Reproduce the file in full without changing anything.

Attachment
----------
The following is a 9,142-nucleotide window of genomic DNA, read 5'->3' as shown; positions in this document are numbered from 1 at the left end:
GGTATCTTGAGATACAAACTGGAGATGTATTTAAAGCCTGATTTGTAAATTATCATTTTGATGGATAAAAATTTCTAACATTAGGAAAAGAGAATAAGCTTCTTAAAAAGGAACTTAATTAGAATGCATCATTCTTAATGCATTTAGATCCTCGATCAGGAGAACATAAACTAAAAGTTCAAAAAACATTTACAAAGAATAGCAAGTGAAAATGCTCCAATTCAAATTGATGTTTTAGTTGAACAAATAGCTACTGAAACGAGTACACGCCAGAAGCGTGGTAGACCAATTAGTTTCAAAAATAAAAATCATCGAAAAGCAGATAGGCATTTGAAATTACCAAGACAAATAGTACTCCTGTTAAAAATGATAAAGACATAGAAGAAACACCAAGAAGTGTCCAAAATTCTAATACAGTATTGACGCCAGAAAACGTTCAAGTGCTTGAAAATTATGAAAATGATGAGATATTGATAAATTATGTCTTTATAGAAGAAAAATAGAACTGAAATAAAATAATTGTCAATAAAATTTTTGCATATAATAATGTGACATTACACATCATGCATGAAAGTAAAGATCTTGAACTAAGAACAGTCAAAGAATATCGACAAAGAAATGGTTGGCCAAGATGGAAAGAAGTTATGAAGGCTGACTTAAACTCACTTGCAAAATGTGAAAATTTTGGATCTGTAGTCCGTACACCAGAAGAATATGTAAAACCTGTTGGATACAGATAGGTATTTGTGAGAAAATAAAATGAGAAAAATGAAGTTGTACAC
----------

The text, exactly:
The following is a 9,142-nucleotide window of genomic DNA, read 5'->3' as shown; positions in this document are numbered from 1 at the left end:
GGTATCTTGAGATACAAACTGGAGATGTATTTAAAGCCTGATTTGTAAATTATCATTTTGATGGATAAAAATTTCTAACATTAGGAAAAGAGAATAAGCTTCTTAAAAAGGAACTTAATTAGAATGCATCATTCTTAATGCATTTAGATCCTCGATCAGGAGAACATAAACTAAAAGTTCAAAAAACATTTACAAAGAATAGCAAGTGAAAATGCTCCAATTCAAATTGATGTTTTAGTTGAACAAATAGCTACTGAAACGAGTACACGCCAGAAGCGTGGTAGACCAATTAGTTTCAAAAATAAAAATCATCGAAAAGCAGATAGGCATTTGAAATTACCAAGACAAATAGTACTCCTGTTAAAAATGATAAAGACATAGAAGAAACACCAAGAAGTGTCCAAAATTCTAATACAGTATTGACGCCAGAAAACGTTCAAGTGCTTGAAAATTATGAAAATGATGAGATATTGATAAATTATGTCTTTATAGAAGAAAAATAGAACTGAAATAAAATAATTGTCAATAAAATTTTTGCATATAATAATGTGACATTACACATCATGCATGAAAGTAAAGATCTTGAACTAAGAACAGTCAAAGAATATCGACAAAGAAATGGTTGGCCAAGATGGAAAGAAGTTATGAAGGCTGACTTAAACTCACTTGCAAAATGTGAAAATTTTGGATCTGTAGTCCGTACACCAGAAGAATATGTAAAACCTGTTGGATACAGATAGGTATTTGTGAGAAAATAAAATGAGAAAAATGAAGTTGTACAC